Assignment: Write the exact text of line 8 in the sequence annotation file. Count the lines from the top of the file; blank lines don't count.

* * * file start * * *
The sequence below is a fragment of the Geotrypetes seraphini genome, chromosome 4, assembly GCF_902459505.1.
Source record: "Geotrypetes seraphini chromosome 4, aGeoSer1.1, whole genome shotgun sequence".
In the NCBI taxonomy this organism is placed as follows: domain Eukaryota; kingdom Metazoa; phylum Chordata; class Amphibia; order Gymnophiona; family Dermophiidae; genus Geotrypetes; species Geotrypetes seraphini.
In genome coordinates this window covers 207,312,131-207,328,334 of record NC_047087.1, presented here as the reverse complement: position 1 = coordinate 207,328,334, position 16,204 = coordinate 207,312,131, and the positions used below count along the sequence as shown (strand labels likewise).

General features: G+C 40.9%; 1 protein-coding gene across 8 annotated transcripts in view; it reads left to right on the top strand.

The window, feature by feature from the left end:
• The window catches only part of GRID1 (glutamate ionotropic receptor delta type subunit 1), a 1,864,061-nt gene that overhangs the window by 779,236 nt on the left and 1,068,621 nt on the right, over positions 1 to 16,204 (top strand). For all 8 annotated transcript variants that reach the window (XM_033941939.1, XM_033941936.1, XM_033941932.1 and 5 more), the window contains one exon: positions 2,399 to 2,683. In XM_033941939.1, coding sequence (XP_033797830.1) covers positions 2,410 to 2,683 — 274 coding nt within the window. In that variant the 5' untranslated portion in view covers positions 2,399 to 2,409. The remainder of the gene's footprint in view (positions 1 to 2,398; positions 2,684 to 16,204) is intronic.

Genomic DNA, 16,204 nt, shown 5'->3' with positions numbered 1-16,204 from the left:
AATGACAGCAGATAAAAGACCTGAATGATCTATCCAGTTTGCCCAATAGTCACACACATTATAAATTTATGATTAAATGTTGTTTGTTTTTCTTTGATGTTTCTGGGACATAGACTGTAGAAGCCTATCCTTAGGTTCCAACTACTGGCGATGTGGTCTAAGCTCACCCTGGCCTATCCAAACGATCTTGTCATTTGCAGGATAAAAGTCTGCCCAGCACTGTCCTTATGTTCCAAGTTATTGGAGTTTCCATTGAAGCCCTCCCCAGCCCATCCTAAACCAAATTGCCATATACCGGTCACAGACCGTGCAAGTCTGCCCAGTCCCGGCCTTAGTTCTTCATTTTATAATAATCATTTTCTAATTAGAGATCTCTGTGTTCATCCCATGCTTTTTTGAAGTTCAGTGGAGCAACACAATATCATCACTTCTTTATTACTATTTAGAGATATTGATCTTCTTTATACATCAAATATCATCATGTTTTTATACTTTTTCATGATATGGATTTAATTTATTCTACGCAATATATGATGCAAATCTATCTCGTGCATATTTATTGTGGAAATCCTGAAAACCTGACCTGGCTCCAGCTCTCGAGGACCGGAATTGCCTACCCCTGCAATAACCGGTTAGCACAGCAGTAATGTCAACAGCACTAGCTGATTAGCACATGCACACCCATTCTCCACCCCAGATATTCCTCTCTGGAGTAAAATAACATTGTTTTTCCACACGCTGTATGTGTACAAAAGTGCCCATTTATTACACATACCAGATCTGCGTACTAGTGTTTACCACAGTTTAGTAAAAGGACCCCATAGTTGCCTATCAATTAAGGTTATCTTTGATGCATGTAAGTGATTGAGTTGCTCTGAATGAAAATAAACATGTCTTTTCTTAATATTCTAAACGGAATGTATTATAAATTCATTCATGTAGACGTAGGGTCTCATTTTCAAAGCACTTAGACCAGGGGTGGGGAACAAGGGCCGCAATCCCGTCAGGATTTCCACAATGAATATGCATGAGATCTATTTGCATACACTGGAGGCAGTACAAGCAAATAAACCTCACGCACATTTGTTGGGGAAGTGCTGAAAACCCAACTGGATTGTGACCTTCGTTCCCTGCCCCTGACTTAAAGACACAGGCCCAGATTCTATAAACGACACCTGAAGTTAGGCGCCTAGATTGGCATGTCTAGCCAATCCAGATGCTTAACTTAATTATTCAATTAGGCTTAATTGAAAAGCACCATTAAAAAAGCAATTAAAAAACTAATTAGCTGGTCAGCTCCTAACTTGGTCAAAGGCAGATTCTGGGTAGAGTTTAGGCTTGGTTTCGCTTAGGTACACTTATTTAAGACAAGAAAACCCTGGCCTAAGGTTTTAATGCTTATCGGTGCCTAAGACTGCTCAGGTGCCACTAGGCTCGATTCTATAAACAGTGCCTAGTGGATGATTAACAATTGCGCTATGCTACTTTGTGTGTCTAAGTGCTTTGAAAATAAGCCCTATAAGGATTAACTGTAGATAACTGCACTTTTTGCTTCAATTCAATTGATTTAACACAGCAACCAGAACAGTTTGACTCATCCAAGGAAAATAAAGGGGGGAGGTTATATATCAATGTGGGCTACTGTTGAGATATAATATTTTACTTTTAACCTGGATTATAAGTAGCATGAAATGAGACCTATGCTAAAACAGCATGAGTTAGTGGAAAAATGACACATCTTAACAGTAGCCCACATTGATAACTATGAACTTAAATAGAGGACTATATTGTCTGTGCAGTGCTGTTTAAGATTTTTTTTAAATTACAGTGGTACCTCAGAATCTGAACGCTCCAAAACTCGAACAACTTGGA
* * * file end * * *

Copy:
Genomic DNA, 16,204 nt, shown 5'->3' with positions numbered 1-16,204 from the left: